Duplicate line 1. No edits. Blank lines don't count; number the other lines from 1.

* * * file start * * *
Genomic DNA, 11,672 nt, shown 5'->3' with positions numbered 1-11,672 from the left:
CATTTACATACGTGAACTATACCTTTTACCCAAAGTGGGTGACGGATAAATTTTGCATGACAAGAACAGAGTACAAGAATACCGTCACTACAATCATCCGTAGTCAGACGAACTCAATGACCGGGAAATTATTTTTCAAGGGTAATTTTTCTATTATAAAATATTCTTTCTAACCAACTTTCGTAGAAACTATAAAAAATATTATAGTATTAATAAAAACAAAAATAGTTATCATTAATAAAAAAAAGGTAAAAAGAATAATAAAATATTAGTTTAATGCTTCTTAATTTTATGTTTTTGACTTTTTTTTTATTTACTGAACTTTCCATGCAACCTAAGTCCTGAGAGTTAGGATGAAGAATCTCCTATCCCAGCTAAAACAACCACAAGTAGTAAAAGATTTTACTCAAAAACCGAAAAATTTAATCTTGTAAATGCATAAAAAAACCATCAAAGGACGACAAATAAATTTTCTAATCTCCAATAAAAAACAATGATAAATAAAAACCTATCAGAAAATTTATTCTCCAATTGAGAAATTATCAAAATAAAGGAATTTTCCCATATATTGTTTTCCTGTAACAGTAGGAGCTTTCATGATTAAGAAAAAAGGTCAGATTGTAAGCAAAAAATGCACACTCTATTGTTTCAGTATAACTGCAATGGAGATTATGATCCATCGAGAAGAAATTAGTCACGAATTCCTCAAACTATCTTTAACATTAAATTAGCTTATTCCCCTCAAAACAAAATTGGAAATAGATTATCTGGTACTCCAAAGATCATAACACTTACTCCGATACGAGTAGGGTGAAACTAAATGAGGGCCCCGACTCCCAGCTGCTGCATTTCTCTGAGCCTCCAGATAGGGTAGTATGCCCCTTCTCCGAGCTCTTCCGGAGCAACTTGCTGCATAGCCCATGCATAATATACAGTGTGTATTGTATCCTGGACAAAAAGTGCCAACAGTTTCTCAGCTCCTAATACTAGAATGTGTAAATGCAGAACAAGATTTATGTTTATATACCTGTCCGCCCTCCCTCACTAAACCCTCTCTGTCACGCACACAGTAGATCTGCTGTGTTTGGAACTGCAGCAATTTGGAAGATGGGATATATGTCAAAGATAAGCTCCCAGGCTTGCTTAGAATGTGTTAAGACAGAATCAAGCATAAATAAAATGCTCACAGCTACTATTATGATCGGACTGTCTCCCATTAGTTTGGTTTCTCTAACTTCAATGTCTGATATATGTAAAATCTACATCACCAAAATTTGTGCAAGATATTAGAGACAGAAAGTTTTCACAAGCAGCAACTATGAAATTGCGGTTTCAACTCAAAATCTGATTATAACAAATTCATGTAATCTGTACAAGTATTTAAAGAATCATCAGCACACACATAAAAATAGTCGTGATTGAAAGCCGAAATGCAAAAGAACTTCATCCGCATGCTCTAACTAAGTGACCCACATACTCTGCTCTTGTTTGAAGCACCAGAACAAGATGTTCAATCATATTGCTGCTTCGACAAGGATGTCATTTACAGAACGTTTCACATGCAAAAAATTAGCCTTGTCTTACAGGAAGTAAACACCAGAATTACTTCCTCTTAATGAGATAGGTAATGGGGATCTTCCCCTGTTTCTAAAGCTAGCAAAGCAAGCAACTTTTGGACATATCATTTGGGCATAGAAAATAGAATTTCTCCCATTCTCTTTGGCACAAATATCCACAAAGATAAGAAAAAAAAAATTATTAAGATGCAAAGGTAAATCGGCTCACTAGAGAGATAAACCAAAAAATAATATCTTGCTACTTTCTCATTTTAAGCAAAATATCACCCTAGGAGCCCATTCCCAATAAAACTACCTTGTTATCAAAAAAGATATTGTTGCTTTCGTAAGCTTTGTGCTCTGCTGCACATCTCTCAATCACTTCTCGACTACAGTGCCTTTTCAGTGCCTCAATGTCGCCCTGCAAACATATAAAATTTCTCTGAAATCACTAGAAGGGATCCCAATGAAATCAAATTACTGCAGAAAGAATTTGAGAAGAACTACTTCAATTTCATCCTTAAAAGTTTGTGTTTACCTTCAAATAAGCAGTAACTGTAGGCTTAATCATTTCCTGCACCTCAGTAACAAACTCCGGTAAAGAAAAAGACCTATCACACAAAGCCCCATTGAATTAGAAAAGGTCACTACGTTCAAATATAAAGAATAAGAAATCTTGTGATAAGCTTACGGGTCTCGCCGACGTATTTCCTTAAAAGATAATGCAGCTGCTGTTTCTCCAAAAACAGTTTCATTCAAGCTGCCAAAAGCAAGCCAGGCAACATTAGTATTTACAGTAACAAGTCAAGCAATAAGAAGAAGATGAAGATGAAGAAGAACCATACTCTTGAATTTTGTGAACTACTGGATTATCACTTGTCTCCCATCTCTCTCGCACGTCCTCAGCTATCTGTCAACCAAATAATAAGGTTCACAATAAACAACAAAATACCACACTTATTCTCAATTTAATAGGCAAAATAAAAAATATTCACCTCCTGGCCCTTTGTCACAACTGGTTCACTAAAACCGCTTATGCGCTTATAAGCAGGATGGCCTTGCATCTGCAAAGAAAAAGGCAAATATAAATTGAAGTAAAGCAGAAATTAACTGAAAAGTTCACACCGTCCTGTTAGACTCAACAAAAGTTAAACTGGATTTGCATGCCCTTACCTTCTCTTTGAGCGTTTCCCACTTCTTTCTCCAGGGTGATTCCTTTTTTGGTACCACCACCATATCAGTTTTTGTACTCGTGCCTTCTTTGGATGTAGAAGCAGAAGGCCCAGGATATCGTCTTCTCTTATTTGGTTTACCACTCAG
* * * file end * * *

Genomic DNA, 11,672 nt, shown 5'->3' with positions numbered 1-11,672 from the left: